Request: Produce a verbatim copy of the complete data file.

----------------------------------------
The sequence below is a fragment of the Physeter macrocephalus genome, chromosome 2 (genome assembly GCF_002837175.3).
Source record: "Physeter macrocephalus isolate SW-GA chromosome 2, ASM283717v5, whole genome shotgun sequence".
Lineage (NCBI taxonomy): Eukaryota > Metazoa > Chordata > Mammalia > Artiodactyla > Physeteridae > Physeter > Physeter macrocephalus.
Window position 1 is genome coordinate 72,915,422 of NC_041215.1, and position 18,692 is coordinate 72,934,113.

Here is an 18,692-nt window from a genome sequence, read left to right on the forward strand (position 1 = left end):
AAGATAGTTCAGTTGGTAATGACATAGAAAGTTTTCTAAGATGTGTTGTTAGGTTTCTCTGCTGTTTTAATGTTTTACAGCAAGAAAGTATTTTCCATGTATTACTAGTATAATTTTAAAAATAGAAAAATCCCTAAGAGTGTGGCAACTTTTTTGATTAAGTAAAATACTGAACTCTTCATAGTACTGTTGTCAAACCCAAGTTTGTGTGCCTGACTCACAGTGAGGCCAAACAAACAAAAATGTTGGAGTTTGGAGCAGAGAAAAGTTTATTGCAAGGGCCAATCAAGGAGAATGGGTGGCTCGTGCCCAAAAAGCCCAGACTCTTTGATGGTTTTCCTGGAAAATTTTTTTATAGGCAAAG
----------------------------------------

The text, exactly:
The sequence below is a fragment of the Physeter macrocephalus genome, chromosome 2 (genome assembly GCF_002837175.3).
Source record: "Physeter macrocephalus isolate SW-GA chromosome 2, ASM283717v5, whole genome shotgun sequence".
Lineage (NCBI taxonomy): Eukaryota > Metazoa > Chordata > Mammalia > Artiodactyla > Physeteridae > Physeter > Physeter macrocephalus.
Window position 1 is genome coordinate 72,915,422 of NC_041215.1, and position 18,692 is coordinate 72,934,113.

Here is an 18,692-nt window from a genome sequence, read left to right on the forward strand (position 1 = left end):
AAGATAGTTCAGTTGGTAATGACATAGAAAGTTTTCTAAGATGTGTTGTTAGGTTTCTCTGCTGTTTTAATGTTTTACAGCAAGAAAGTATTTTCCATGTATTACTAGTATAATTTTAAAAATAGAAAAATCCCTAAGAGTGTGGCAACTTTTTTGATTAAGTAAAATACTGAACTCTTCATAGTACTGTTGTCAAACCCAAGTTTGTGTGCCTGACTCACAGTGAGGCCAAACAAACAAAAATGTTGGAGTTTGGAGCAGAGAAAAGTTTATTGCAAGGGCCAATCAAGGAGAATGGGTGGCTCGTGCCCAAAAAGCCCAGACTCTTTGATGGTTTTCCTGGAAAATTTTTTTATAGGCAAAG